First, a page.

Categories
Etc.

Quotes of the moment

An ongoing series

“Memory comes in to fill the spaces of whatever isn’t there. … Memory has a way of growing things, of improving them. The hardships get harder, the good times get better, and the whole damn arc of a life takes on a mystic glow that only memory can give it.” – Josh Ritter, The Great Glorious Goddamn of It All

“The hardest thing of all to see is what is really there.” – J.A. Baker, The Peregrine

“Every system is perfectly designed to get the results it gets.” – Paul Batalden

“From the first human handprint on a cave wall, we’re part of something continuous. We don’t really die.” – The Dig

“Freedom to differ is not limited to things that do not matter much. That would be a mere shadow of freedom. The test of its substance is the right to differ as to things that touch the heart of the existing order.” – Justice Robert Jackson

“There’s an eternity behind us and there’s an eternity ahead. This little speck right here at the center, that’s our lives.” – The Good Lord Bird (TV show)

“Help people to trust the compass, not the map.” – Susan David

Categories
Etc. Libraries

My professional pantheon

I now have my own office at work, along with a bookshelf I don’t have much to put on. So I moved the figurines I used to keep on my desk to the top of the bookshelf and christened them my professional pantheon. Here’s what they are and what I’ll look to them for.

Top:

  • Liberty Bell pencil holder (for… promoting freedom?)
  • LEGO DeLorean (for pondering paradoxes)

Bottom, from left:

  • Bobblehead of Dwight Schrute from The Office (for staying weird)
  • A pirate (for finding adventure)
  • A book-reading giraffe from Tanzania (for seeking wisdom)
  • Abraham Lincoln bobblehead (for inspiring my better angels)
  • Deluxe Nancy Pearl Librarian Action Figure set (for reppin’ that #librarylife)
Categories
Etc.

Quotes of the moment

Thought it’d be fun to start another occasional series, akin to media of the moment and recent views, that will spotlight quotes I’ve gathered in my readings and viewings that struck me for some reason. (See also my quotes tag for posts with longer quotes.)

“You gotta be brave before you can be good.” – Hearts Beat Loud

“It is not enough to have learned, for living is sharing and I must offer what I have for whatever it is worth.” – Louis L’Amour, Education of a Wandering Man

“The real problem of humanity is the following: we have paleolithic emotions, medieval institutions, and godlike technology.” – E.O. Wilson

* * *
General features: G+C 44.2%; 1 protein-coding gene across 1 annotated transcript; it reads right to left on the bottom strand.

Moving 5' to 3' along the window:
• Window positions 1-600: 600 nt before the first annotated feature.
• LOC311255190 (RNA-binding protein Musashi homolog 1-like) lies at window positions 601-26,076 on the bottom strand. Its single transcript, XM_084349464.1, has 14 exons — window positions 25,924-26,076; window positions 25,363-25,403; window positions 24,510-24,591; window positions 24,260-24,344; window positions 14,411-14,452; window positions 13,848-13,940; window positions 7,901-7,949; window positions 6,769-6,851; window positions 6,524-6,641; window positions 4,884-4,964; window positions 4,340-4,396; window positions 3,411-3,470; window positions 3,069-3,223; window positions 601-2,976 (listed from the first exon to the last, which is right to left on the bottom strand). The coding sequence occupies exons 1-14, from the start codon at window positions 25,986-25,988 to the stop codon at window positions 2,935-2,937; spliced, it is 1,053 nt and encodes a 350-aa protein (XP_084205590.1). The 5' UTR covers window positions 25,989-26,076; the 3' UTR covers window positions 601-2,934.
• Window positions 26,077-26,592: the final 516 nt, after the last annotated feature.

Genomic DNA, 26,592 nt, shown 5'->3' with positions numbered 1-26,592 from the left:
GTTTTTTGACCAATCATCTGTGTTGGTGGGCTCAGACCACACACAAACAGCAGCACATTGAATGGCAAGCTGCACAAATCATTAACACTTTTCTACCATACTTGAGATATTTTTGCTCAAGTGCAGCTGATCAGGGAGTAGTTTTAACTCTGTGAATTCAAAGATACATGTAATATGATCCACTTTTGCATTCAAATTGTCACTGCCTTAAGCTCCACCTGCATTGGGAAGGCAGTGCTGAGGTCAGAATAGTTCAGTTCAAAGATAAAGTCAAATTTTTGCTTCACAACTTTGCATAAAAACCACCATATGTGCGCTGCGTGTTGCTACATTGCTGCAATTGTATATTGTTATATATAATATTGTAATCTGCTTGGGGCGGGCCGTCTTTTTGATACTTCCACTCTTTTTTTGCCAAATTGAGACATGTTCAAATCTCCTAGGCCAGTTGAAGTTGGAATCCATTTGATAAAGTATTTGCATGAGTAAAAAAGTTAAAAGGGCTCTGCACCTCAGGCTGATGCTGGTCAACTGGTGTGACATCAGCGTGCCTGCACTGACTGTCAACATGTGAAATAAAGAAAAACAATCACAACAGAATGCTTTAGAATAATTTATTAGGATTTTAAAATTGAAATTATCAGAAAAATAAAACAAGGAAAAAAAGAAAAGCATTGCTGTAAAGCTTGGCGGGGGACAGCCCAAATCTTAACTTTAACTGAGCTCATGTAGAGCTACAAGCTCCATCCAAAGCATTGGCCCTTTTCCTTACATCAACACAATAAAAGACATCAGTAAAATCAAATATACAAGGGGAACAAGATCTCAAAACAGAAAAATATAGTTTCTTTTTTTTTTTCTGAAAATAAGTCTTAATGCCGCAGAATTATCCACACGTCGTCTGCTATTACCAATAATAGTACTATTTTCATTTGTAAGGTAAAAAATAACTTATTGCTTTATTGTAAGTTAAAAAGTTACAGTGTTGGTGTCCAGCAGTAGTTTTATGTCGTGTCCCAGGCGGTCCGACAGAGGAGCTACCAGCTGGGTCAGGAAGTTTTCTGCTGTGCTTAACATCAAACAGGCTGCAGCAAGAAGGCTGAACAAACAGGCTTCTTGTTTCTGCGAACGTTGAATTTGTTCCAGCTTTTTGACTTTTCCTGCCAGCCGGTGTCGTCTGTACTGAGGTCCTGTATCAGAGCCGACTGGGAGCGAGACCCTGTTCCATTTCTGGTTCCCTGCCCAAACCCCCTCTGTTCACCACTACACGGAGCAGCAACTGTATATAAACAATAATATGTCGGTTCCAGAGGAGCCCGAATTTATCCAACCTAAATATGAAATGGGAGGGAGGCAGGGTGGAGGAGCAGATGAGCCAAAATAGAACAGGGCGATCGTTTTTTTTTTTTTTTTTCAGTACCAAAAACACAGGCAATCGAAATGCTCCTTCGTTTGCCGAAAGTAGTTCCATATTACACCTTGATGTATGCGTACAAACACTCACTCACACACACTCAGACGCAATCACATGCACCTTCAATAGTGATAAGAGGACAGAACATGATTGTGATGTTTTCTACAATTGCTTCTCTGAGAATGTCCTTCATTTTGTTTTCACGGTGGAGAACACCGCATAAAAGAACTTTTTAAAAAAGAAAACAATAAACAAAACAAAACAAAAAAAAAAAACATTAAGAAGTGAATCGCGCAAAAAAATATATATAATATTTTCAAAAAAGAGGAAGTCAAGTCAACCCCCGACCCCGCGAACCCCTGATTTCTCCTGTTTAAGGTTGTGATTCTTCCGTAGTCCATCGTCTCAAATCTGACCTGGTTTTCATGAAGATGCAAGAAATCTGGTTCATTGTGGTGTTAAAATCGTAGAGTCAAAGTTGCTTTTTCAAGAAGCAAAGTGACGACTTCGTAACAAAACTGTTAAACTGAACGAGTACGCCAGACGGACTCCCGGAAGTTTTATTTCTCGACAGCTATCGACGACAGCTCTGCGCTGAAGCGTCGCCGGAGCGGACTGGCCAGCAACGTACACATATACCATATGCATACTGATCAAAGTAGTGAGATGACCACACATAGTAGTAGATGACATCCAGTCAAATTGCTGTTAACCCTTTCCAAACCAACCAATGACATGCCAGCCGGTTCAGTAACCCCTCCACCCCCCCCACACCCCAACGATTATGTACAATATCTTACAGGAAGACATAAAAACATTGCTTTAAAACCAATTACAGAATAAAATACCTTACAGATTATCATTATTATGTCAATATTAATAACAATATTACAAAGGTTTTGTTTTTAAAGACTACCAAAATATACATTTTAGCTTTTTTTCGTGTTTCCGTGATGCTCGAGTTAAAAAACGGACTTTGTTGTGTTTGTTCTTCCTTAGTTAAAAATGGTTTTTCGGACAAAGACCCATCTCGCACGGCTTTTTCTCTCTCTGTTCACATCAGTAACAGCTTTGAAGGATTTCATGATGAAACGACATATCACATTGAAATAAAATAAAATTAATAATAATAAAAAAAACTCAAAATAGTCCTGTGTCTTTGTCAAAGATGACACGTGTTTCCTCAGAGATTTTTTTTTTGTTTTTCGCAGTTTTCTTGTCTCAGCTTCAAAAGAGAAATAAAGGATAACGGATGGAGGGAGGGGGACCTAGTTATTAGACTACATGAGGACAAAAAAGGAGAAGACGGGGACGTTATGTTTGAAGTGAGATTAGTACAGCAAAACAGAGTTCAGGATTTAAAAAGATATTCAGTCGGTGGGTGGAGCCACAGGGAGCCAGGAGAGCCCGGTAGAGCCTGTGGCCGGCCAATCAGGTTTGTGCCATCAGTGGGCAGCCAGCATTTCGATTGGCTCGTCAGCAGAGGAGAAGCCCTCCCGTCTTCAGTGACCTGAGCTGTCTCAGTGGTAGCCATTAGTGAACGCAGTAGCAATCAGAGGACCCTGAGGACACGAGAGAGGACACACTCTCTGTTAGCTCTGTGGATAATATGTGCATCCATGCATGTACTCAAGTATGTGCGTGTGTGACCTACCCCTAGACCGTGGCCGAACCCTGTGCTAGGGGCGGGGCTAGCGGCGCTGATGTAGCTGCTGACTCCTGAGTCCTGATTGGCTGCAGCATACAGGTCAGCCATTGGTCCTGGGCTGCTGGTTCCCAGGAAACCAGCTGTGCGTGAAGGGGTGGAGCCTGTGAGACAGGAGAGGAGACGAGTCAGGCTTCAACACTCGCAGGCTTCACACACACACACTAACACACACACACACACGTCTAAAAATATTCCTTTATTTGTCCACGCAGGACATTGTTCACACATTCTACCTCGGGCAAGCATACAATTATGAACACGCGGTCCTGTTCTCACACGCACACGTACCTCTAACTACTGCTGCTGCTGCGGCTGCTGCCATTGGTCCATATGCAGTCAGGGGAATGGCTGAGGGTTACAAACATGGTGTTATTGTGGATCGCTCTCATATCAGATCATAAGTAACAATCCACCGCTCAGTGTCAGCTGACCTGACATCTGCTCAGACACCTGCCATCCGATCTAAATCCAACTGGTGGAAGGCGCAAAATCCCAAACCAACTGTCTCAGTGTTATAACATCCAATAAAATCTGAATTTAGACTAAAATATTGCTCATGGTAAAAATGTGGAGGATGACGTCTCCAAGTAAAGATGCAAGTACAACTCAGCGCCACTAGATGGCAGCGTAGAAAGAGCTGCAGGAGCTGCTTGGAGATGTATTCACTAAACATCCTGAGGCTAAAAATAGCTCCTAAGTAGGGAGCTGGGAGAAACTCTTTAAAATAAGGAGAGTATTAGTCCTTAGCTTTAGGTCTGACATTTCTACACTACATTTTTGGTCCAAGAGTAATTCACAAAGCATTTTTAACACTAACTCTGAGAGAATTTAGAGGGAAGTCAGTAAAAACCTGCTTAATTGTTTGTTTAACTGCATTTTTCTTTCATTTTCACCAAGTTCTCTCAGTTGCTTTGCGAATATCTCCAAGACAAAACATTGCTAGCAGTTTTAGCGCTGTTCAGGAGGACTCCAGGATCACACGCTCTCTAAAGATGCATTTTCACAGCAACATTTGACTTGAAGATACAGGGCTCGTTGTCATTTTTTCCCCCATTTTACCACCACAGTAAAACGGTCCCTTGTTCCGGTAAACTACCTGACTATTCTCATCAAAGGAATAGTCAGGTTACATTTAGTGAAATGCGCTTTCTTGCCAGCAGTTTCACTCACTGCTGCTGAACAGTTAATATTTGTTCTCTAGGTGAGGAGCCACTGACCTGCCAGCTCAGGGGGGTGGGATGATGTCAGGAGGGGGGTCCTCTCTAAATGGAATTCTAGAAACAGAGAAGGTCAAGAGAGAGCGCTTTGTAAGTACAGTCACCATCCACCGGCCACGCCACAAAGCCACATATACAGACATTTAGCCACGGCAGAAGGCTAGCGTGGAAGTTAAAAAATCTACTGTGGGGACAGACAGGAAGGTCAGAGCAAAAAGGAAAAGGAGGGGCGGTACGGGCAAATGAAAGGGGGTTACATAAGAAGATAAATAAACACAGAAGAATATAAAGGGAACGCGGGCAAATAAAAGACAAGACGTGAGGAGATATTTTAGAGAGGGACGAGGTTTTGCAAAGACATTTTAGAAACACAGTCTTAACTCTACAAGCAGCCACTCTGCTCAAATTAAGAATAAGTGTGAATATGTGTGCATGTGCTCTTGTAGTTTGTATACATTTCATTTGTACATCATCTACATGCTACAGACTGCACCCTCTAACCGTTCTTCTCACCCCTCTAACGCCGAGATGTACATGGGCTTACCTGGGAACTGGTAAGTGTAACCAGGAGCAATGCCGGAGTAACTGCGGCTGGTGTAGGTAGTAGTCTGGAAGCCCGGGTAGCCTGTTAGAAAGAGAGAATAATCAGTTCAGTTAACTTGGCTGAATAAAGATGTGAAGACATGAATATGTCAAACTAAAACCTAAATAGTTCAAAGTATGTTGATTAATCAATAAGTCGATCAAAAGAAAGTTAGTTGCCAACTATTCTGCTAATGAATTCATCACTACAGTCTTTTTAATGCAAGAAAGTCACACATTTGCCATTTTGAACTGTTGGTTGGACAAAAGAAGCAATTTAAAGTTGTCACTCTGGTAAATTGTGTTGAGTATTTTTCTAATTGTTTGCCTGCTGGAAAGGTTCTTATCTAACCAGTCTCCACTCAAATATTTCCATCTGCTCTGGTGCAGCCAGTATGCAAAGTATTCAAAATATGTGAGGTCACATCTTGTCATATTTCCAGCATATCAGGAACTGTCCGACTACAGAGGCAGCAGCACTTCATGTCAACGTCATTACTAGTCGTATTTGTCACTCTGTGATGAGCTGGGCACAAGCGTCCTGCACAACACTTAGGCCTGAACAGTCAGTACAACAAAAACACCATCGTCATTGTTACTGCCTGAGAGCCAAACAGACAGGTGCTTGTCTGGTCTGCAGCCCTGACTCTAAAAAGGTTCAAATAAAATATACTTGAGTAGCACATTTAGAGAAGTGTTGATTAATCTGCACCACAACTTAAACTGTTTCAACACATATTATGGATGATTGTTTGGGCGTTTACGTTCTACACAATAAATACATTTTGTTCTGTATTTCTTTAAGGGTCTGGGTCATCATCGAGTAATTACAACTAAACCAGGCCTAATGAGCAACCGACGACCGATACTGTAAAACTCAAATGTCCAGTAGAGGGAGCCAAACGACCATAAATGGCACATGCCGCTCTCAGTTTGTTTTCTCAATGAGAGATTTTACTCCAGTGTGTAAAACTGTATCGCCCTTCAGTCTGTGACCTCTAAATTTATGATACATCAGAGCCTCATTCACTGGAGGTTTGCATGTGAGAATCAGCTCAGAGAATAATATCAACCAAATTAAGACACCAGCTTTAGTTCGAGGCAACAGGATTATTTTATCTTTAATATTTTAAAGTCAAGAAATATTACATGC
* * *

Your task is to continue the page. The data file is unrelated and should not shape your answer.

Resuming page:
“A relationship, a feeling, or a glance—it’s the things that don’t fossilize that matter most.” – Claire Cameron, The Last Neaderthal

“Above all the Anthropocene compels us to think forwards in deep time, and to weigh what we will leave behind, as the landscapes we are making now will sink into strata, becoming underlands. What is the history of things to come? What will be our future fossils? As we have amplified our ability to shape the world, so we become more responsible for the long afterlives of that shaping.” – Robert Macfarlane, Underland: A Deep Time Journey

“The time to make your mind up about people is never.” – High Society

“Think lightly of yourself and deeply of the world.” – Miyamoto Musashi

“Only the paradox comes anywhere near to comprehending the fullness of life.” – Carl Jung

“You rarely have time for everything you want in this life, so you need to make choices. And hopefully your choices can come from a deep sense of who you are.” – Fred Rogers

“These are old forces. The magma and the tremors. The famine and the want. The way we love rocks and birds and old boats and brass rings, and the way we survive this world because of the stories we fashion from its shards. We do not just keep and collect things, amass and restore them. We trouble ourselves to repurpose, create, and invent things just to carry, a little easier, those stories we cannot live without.” – A. Kendra Greene, The Museum of Whales You Will Never See

“Time is a language, and it’s the best way to explain how I feel.” – Dawes, “The Way You Laugh”, Nothing is Wrong

“There is an instant drama to an encounter, but remember that beyond the single moment is the long and ornate process of living.” – Craig Childs, The Animal Dialogues

Categories
Etc. Life

Meaningful markers of time

Derek Sivers: